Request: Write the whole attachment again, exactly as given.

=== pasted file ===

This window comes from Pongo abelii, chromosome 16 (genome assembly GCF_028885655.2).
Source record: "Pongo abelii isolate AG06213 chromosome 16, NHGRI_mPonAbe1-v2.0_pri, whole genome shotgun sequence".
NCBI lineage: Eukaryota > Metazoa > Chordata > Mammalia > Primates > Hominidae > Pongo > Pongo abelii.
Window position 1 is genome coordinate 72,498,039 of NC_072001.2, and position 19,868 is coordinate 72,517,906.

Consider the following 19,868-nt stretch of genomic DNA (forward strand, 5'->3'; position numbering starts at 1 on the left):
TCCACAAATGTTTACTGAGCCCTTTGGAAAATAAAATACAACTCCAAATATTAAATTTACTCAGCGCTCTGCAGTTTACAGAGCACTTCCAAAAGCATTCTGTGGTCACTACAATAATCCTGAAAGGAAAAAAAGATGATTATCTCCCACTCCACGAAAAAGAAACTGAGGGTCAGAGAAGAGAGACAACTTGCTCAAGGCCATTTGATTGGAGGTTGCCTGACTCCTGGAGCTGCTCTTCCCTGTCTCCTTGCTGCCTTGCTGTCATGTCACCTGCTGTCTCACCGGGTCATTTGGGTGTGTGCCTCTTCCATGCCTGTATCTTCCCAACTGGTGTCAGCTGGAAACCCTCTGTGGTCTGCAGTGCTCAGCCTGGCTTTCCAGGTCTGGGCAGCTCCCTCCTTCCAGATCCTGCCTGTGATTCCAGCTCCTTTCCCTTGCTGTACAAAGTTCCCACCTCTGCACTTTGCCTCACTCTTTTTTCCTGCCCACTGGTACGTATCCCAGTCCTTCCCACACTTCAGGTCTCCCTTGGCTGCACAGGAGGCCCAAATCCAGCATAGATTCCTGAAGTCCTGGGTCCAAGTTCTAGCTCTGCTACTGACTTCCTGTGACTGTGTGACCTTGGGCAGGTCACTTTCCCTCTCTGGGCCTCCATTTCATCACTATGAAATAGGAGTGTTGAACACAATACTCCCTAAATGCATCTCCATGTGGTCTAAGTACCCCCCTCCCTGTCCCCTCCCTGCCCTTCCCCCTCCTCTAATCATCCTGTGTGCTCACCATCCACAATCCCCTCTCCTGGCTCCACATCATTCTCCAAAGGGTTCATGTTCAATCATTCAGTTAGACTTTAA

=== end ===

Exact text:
This window comes from Pongo abelii, chromosome 16 (genome assembly GCF_028885655.2).
Source record: "Pongo abelii isolate AG06213 chromosome 16, NHGRI_mPonAbe1-v2.0_pri, whole genome shotgun sequence".
NCBI lineage: Eukaryota > Metazoa > Chordata > Mammalia > Primates > Hominidae > Pongo > Pongo abelii.
Window position 1 is genome coordinate 72,498,039 of NC_072001.2, and position 19,868 is coordinate 72,517,906.

Consider the following 19,868-nt stretch of genomic DNA (forward strand, 5'->3'; position numbering starts at 1 on the left):
TCCACAAATGTTTACTGAGCCCTTTGGAAAATAAAATACAACTCCAAATATTAAATTTACTCAGCGCTCTGCAGTTTACAGAGCACTTCCAAAAGCATTCTGTGGTCACTACAATAATCCTGAAAGGAAAAAAAGATGATTATCTCCCACTCCACGAAAAAGAAACTGAGGGTCAGAGAAGAGAGACAACTTGCTCAAGGCCATTTGATTGGAGGTTGCCTGACTCCTGGAGCTGCTCTTCCCTGTCTCCTTGCTGCCTTGCTGTCATGTCACCTGCTGTCTCACCGGGTCATTTGGGTGTGTGCCTCTTCCATGCCTGTATCTTCCCAACTGGTGTCAGCTGGAAACCCTCTGTGGTCTGCAGTGCTCAGCCTGGCTTTCCAGGTCTGGGCAGCTCCCTCCTTCCAGATCCTGCCTGTGATTCCAGCTCCTTTCCCTTGCTGTACAAAGTTCCCACCTCTGCACTTTGCCTCACTCTTTTTTCCTGCCCACTGGTACGTATCCCAGTCCTTCCCACACTTCAGGTCTCCCTTGGCTGCACAGGAGGCCCAAATCCAGCATAGATTCCTGAAGTCCTGGGTCCAAGTTCTAGCTCTGCTACTGACTTCCTGTGACTGTGTGACCTTGGGCAGGTCACTTTCCCTCTCTGGGCCTCCATTTCATCACTATGAAATAGGAGTGTTGAACACAATACTCCCTAAATGCATCTCCATGTGGTCTAAGTACCCCCCTCCCTGTCCCCTCCCTGCCCTTCCCCCTCCTCTAATCATCCTGTGTGCTCACCATCCACAATCCCCTCTCCTGGCTCCACATCATTCTCCAAAGGGTTCATGTTCAATCATTCAGTTAGACTTTAA